Italian Bad Loans Surge 26% YoY To Record High (59th Month In A Row)

Tyler Durden's picture

Welcome to the recovery. For the 59th month in a row, the stock of bad loans across Italian banks rose (up ~26% YoY). At EUR 164 billion, this is a new record high and remains the biggest problem for Italian banks (non-performing loans now make up a reord 8.6% of total lending) as they suggest in their reports that profitability is improving. If that was not enough to have you piling cash into the heart of Europe's periphery, then the 22nd month of declines in loans to the private sector should do it. Despite a pick up in mortgage loans, private credit creation tumbled 3.1% YoY in April... not exactly the quasi-Keynesian dream that record low rates would suggest as transmission mechanisms remain entirely plugged.


Bad loans are up 26% YoY to a new record EUR 165 billion...


Private credit creation contonues to crater - 22nd month in a row and -3.1% YoY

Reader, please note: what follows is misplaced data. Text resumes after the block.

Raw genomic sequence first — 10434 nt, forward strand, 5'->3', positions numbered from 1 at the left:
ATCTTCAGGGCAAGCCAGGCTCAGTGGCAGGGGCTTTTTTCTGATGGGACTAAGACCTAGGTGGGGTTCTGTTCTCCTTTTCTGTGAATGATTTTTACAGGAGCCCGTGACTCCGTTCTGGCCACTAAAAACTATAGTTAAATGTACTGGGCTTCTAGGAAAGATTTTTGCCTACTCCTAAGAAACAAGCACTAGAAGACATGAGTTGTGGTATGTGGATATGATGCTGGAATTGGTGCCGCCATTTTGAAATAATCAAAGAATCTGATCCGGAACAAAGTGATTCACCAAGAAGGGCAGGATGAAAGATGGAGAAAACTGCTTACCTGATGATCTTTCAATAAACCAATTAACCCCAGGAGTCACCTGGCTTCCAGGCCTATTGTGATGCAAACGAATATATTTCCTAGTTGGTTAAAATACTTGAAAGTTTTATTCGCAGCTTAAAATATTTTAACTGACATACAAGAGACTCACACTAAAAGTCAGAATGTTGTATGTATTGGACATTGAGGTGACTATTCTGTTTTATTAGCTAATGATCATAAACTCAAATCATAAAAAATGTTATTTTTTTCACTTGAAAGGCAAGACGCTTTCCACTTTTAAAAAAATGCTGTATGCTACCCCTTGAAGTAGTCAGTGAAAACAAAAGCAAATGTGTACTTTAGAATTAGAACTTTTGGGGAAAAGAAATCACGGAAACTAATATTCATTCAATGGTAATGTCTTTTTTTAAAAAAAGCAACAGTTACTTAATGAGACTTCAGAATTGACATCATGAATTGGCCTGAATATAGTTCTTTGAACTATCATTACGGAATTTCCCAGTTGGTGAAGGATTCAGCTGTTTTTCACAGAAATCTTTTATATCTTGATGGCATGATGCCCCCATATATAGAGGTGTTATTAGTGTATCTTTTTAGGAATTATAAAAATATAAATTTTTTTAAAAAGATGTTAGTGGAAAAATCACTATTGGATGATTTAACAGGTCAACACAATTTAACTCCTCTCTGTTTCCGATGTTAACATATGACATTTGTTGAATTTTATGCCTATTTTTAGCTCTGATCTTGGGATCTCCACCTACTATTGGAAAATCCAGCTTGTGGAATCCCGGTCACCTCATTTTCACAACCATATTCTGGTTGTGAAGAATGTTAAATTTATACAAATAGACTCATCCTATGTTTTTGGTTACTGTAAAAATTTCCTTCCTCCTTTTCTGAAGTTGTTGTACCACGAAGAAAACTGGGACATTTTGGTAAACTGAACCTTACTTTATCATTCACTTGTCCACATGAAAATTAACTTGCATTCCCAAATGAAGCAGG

Welcome to the recovery...


Charts: Bloomberg

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PR Guy's picture



They clearly need to get a better understanding of what the word 'profit' actually means:



Headbanger's picture

Mama mia!!  That's a spicy meatball!

Sometimes you eat more than you should.....


Haus-Targaryen's picture

Where is Gordo when you need him?  I'd love his take on why this is actually a good thing, and the Euro is fixed, and its awesome, and super, and neat.

Ghordius's picture

it's Ghordius, not Gordo. From Gordius, or Gordias, the father of Midas, founder of Gordium and the iron/gold standard and maker of the Gordian Knot. And please don't put words in my mouth

Have you any idea how many times since 2012 Tyler has updated those statistics? go and search and you'll see I have commented half of them

anyway, for you lazy youngster: what is Tyler saying with the second statistic? that Italians are getting out of debt. Which is more or less what you'd expect, in a monetary, economic and cultural/historic environment as the current Italian one

"Bad Loans Surge 26% YoY To Record High (59th Month In A Row)" sounds terrific, yet look again: bad loans are short of 10% of the loan books. bad, yet not catastrophic, and heavely dependent from the fact that SMEs are delaying payments across the board